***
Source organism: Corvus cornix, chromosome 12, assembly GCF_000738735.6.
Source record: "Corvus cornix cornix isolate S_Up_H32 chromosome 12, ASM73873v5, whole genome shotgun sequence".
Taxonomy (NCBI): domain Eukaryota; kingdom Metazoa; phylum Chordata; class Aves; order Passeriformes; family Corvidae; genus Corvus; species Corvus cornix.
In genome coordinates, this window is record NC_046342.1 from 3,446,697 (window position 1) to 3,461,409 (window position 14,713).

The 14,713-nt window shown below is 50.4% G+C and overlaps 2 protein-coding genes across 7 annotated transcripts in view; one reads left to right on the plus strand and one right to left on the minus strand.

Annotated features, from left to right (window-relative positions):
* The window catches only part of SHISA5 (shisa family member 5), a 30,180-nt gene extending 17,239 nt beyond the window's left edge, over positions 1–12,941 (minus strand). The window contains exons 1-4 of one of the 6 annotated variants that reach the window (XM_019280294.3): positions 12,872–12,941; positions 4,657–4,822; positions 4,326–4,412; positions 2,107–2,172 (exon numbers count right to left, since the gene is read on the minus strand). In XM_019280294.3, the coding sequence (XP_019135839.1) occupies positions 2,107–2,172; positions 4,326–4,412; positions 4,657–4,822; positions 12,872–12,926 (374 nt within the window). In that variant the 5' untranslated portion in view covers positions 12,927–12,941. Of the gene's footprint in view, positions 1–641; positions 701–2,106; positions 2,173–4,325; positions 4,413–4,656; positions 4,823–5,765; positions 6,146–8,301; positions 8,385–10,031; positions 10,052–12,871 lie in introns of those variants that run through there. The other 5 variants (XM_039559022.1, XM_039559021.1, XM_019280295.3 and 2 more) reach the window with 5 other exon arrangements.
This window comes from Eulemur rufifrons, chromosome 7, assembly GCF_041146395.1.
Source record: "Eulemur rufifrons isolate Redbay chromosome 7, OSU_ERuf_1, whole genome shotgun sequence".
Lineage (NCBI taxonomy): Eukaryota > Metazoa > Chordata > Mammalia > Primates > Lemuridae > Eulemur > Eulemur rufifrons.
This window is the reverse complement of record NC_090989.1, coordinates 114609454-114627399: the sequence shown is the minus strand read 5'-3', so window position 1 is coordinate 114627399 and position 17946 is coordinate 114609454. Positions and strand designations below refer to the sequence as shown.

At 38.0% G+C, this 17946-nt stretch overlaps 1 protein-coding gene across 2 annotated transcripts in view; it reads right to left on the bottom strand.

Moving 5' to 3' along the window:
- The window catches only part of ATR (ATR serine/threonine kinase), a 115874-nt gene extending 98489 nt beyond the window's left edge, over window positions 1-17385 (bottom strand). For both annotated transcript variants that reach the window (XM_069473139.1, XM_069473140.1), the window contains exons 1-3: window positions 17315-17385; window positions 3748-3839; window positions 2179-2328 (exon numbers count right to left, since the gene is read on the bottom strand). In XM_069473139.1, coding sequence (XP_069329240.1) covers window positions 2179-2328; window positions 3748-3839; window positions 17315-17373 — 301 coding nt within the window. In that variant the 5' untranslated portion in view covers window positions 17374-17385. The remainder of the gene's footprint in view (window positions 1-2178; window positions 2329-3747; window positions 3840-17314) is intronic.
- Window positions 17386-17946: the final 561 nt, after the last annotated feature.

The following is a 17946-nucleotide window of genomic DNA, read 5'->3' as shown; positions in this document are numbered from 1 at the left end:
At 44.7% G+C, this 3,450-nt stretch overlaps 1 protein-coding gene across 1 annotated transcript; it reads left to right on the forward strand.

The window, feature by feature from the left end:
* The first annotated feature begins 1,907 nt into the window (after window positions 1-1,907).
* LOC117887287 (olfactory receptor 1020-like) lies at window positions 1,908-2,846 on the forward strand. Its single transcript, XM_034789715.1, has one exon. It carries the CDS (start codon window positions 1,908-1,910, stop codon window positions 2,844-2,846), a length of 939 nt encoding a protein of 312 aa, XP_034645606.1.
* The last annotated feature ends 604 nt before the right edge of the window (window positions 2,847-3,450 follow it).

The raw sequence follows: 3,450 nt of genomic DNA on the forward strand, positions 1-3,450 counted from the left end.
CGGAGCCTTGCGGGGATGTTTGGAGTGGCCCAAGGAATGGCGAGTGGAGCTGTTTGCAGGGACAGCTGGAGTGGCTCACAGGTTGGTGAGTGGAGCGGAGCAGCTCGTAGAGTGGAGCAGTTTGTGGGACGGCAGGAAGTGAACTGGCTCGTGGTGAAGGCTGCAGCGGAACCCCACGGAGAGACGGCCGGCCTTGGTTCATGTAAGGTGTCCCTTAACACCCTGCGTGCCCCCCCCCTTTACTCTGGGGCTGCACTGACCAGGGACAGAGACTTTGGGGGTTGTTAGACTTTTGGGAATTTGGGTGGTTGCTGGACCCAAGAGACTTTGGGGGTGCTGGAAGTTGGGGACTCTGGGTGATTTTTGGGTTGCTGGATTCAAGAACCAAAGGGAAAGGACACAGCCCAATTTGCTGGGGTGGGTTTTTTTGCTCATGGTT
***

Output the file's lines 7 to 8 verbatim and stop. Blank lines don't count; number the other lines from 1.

* The window catches only part of SHISA5 (shisa family member 5), a 30,180-nt gene extending 17,239 nt beyond the window's left edge, over positions 1–12,941 (minus strand). The window contains exons 1-4 of one of the 6 annotated variants that reach the window (XM_019280294.3): positions 12,872–12,941; positions 4,657–4,822; positions 4,326–4,412; positions 2,107–2,172 (exon numbers count right to left, since the gene is read on the minus strand). In XM_019280294.3, the coding sequence (XP_019135839.1) occupies positions 2,107–2,172; positions 4,326–4,412; positions 4,657–4,822; positions 12,872–12,926 (374 nt within the window). In that variant the 5' untranslated portion in view covers positions 12,927–12,941. Of the gene's footprint in view, positions 1–641; positions 701–2,106; positions 2,173–4,325; positions 4,413–4,656; positions 4,823–5,765; positions 6,146–8,301; positions 8,385–10,031; positions 10,052–12,871 lie in introns of those variants that run through there. The other 5 variants (XM_039559022.1, XM_039559021.1, XM_019280295.3 and 2 more) reach the window with 5 other exon arrangements.
This window comes from Eulemur rufifrons, chromosome 7, assembly GCF_041146395.1.